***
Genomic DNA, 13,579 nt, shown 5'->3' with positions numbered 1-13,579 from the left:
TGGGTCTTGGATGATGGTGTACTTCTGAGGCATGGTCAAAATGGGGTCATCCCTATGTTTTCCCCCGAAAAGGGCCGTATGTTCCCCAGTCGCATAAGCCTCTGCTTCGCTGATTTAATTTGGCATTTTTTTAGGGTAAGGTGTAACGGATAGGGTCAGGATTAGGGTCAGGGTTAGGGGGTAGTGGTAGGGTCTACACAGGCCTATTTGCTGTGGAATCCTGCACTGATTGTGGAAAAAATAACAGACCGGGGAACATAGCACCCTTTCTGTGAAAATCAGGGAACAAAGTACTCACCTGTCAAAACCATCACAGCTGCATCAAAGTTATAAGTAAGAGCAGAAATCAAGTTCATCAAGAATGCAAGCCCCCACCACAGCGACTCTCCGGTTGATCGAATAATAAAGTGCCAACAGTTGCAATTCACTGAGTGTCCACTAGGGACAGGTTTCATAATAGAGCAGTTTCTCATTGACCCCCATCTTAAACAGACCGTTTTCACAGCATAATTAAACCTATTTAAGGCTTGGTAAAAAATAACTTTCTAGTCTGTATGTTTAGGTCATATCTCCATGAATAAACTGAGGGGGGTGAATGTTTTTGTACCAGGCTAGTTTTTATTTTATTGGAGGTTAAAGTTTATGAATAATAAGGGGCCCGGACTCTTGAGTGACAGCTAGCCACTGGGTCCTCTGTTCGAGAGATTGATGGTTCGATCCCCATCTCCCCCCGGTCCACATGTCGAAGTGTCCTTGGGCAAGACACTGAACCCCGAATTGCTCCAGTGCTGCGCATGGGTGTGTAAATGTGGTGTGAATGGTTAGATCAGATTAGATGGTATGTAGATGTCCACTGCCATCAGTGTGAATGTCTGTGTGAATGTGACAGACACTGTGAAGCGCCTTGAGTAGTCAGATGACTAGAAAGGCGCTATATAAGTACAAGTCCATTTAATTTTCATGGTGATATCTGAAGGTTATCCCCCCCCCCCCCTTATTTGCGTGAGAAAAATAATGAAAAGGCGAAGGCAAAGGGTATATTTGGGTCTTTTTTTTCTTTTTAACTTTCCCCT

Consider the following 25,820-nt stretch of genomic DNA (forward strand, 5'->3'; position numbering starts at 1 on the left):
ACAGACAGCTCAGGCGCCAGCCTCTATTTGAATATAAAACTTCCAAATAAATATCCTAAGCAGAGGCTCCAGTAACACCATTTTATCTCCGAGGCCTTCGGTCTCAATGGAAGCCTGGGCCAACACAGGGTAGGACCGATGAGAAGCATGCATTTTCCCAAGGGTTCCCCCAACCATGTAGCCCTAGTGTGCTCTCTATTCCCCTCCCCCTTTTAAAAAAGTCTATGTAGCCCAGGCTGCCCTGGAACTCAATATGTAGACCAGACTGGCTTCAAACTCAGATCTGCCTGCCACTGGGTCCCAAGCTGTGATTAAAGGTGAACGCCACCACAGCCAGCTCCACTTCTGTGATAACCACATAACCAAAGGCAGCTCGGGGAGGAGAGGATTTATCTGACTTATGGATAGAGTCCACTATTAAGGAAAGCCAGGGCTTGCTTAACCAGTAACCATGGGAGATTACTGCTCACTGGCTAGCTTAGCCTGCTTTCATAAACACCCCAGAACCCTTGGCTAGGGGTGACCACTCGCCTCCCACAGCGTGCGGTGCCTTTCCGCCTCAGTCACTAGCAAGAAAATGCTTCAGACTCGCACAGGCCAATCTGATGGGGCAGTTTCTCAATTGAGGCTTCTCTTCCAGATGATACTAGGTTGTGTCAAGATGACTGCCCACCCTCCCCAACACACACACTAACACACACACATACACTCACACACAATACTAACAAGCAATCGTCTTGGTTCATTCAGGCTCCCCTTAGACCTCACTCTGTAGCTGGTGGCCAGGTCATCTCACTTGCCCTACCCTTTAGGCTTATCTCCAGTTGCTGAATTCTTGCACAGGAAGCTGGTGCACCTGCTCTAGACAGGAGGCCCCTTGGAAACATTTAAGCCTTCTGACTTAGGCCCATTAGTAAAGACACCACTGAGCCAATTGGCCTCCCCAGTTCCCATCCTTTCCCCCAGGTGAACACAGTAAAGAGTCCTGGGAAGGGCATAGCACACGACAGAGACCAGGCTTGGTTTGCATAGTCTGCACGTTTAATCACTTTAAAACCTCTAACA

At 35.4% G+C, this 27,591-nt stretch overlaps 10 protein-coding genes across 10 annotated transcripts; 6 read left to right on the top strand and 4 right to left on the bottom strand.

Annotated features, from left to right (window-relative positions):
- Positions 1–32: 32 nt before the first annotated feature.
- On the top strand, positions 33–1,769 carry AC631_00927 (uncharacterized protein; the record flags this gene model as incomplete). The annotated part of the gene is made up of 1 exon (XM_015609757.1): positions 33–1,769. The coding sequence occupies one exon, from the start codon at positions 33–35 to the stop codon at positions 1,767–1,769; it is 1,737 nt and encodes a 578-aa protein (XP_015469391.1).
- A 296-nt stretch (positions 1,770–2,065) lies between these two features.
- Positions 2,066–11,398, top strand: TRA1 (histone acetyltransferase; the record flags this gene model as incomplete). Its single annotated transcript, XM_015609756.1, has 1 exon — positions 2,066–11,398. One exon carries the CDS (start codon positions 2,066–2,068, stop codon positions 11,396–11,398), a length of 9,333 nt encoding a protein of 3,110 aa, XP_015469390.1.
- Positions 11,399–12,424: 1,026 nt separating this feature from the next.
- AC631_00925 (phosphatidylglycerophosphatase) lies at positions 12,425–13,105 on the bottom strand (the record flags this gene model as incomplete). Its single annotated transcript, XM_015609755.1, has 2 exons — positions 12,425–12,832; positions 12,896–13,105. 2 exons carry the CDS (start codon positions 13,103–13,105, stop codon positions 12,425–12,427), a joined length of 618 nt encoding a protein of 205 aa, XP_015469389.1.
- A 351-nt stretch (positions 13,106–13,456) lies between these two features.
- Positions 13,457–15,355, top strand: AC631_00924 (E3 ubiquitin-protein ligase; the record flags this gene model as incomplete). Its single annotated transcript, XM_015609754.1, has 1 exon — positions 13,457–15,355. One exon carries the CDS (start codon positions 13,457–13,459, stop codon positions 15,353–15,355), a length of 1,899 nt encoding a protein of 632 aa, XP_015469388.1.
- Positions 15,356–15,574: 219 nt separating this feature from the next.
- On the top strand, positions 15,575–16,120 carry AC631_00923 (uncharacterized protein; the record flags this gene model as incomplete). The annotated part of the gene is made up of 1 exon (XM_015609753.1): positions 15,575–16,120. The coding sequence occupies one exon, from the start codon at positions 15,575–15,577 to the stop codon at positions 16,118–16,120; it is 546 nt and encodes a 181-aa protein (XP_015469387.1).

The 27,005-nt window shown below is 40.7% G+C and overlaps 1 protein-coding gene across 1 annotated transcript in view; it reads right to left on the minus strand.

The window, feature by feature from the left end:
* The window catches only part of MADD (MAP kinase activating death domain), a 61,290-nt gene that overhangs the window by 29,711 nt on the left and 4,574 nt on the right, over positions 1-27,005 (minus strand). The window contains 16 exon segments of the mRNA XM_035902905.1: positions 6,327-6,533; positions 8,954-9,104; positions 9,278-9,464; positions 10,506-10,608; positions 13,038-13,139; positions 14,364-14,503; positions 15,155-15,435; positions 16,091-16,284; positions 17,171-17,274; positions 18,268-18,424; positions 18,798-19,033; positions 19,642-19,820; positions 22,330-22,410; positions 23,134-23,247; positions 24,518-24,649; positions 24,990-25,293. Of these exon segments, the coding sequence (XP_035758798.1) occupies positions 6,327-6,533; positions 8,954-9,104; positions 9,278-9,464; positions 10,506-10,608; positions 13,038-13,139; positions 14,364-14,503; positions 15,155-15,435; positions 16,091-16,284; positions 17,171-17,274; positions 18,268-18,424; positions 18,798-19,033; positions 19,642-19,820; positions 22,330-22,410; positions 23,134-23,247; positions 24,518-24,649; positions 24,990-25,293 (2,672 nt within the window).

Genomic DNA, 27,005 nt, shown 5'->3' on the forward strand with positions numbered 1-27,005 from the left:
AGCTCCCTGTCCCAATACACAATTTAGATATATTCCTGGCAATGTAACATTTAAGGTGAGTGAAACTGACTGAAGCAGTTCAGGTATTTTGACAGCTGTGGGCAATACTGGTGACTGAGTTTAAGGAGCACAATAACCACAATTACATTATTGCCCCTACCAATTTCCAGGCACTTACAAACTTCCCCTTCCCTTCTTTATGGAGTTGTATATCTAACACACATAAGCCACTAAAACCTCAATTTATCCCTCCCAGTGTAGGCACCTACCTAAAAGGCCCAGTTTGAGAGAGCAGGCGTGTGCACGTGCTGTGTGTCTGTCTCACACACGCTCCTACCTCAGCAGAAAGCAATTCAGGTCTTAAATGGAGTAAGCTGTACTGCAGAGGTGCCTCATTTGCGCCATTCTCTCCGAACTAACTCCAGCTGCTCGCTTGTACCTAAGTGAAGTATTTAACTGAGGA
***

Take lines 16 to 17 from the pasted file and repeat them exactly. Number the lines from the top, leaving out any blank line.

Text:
- On the top strand, positions 15,575–16,120 carry AC631_00923 (uncharacterized protein; the record flags this gene model as incomplete). The annotated part of the gene is made up of 1 exon (XM_015609753.1): positions 15,575–16,120. The coding sequence occupies one exon, from the start codon at positions 15,575–15,577 to the stop codon at positions 16,118–16,120; it is 546 nt and encodes a 181-aa protein (XP_015469387.1).

The 27,005-nt window shown below is 40.7% G+C and overlaps 1 protein-coding gene across 1 annotated transcript in view; it reads right to left on the minus strand.